Low-light Environments

Infrared light emitting diodes (IR LED) are often used in illumination of mazes to evaluate behaviors that are reflective of the animal’s natural nocturnal activities. In animals such as rats and mice that display an aversion for bright lights (Keller, 1941; Misslin, Belzung & Vogel, 2009), standard laboratory lighting (white light) may be deterrent in observing intrinsic and naturalistic behaviors during task performances. Rama, Capi, Tanaka, and Kawahara (2016) observed rats switch from spatial memory in lighting environments to previously learned sequences of actions in dark environments when evaluated in their novel infrared LED-lined Y-Maze. Thus, behavioral differences under different lighting conditions is a factor that needs to considered during behavioral investigations. Additionally, IR LEDs improve contrast for better detection during video recording and tracking (see tracking and recording system Noldus EthoVision XT and ANY-maze Behavior Tracking Software) of task performances under low-light or completely dark conditions without disturbing the animals or the task.

Motion Detection

Infrared sensors, commonly composed of IR LED and IR detector pairs, are added to mazes to improve automatization of the task. The underlying principle is based on interruption of the infrared beam produced by the LED by movements or activity of the subjects in the maze. These interruptions can be used for scoring or triggering an event. Events can include an automatic closure of guillotine doors in a Radial Arm Maze such as that used by Dubreuil and colleagues (Dubreuil, Tixier, Dutrieux, & Edeline, 2003). The sensors can be effectively used for introduction of task delays in mazes such as the T-Maze and the Y-maze, and detection of behaviors such as pellet intake (Zhang, Kobayashi, Goto, & Itohara, 2018) during tasks. The opportunity to place the sensors in desired locations in a maze proves to be of great benefit in complex mazes. Segmentation of the monitored spaces in apparatuses such as an Open-Field eases the scoring of behaviors. Use of precision IR sensors in apparatuses such as Rotarod greatly reduces measurement errors and can also be used for real-time detection of positions in apparatuses like the rodent Running Wheel (Chen et al., 2015). The use of IR sensors reduces experimenter involvement, thereby reducing the influence of such interactions on task performances.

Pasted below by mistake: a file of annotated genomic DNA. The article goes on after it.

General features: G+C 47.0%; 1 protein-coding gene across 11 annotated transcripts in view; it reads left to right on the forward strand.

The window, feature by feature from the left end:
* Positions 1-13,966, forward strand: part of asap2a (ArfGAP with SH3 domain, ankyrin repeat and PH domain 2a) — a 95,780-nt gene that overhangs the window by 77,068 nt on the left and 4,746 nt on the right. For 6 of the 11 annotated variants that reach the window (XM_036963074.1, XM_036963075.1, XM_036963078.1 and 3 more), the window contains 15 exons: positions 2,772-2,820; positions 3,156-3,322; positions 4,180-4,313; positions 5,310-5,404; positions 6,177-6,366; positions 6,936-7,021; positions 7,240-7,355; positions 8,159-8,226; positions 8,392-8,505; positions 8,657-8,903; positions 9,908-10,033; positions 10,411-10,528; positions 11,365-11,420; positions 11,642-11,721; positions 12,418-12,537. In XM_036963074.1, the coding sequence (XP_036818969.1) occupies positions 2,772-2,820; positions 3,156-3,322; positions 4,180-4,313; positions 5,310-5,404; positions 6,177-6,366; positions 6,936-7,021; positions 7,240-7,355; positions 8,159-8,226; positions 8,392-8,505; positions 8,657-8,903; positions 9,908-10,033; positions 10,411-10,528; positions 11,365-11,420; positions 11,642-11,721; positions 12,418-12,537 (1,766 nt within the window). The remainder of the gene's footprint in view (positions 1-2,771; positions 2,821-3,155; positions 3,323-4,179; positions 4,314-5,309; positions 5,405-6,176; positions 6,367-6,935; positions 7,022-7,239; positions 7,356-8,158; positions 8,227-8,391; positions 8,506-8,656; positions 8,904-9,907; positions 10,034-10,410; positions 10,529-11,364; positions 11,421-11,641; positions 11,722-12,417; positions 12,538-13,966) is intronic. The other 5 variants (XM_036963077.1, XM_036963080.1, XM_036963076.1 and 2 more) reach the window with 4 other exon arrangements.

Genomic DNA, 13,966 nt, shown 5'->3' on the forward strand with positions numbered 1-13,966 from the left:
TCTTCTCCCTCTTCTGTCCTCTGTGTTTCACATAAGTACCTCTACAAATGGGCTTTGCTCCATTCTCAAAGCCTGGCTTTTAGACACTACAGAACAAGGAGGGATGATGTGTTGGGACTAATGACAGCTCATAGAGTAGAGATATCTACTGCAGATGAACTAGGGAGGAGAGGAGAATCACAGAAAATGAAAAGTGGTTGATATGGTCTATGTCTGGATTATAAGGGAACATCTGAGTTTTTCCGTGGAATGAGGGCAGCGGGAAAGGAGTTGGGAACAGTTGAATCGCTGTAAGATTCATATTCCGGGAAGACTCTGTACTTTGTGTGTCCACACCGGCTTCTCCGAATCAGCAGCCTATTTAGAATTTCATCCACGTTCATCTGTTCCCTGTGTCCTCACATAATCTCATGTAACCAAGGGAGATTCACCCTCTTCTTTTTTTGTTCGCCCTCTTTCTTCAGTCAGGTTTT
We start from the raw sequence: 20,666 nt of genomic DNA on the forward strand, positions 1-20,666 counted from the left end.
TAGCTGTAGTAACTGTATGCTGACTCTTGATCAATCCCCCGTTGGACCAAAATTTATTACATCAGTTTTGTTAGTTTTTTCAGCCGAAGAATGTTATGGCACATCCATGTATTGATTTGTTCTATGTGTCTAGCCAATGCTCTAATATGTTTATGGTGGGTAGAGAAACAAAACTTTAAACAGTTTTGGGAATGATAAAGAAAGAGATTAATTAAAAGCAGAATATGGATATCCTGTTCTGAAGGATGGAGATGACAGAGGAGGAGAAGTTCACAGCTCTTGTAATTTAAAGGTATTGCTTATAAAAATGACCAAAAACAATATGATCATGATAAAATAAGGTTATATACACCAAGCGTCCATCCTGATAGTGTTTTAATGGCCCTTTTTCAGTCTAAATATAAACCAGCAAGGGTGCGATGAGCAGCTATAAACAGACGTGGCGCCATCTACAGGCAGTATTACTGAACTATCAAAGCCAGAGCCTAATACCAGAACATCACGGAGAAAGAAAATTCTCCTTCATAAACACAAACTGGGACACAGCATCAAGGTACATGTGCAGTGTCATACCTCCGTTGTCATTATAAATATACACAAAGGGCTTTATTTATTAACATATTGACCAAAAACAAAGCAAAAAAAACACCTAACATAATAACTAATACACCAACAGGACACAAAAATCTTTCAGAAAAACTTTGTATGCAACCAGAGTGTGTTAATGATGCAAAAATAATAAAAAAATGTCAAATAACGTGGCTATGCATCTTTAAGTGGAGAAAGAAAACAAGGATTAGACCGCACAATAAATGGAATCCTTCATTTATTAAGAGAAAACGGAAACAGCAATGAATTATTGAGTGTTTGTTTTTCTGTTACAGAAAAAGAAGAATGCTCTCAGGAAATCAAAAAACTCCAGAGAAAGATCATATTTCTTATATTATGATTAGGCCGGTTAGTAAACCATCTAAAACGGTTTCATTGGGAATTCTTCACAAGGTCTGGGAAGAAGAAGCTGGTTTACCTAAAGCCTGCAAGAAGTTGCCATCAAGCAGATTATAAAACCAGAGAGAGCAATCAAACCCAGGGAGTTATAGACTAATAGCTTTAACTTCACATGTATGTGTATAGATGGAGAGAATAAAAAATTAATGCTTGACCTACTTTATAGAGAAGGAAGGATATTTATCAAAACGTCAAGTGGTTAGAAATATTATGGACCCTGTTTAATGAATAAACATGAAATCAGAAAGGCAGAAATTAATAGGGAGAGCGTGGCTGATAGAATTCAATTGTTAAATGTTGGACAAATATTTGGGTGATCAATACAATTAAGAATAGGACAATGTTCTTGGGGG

Thermal Stimulus

In nociception research involving thermal stimuli, the use of infrared heating elements is quite useful. Thermal sensitivity tests such as the Hargreaves Plantar (Hargreaves, Dubner, Brown, Flores, & Joris, 1988) and the Tail Flick test benefit from the use of IR heat stimulus that can also be used for scoring of behaviors in combination with IR sensors. The intensity of the heat stimulus can also be easily controlled.


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  2. Chen, C.-C., Chang, M.-W., Chang, C.-P., Chang, W.-Y., Chang, S.-C., Lin, M.-T., & Yang, C.-L. (2015). Improved Infrared-Sensing Running Wheel Systems with an Effective Exercise Activity Indicator. PLOS ONE, 10(4), e0122394. doi:10.1371/journal.pone.0122394
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  6. Misslin, R., Belzung, C., & Vogel, E. (1989). Behavioural validation of a light/dark choice procedure for testing anti-anxiety agents. Behavioural Process 18: 119–132.
  7. Rama, E., Capi, G., Tanaka, N., & Kawahara, S. (2016). Rats Spatial Learning in an Novel Elevated Y-Maze. 5th Annual International Conference on Cognitive and Behavioral Psychology.
  8. Zhang, Q., Kobayashi, Y., Goto, H., & Itohara, S. (2018). An Automated T-maze Based Apparatus and Protocol for Analyzing Delay- and Effort-based Decision Making in Free Moving Rodents. Journal of Visualized Experiments, (138). doi:10.3791/57895

IR Backlighting

IR Backlighting

IR Backlighting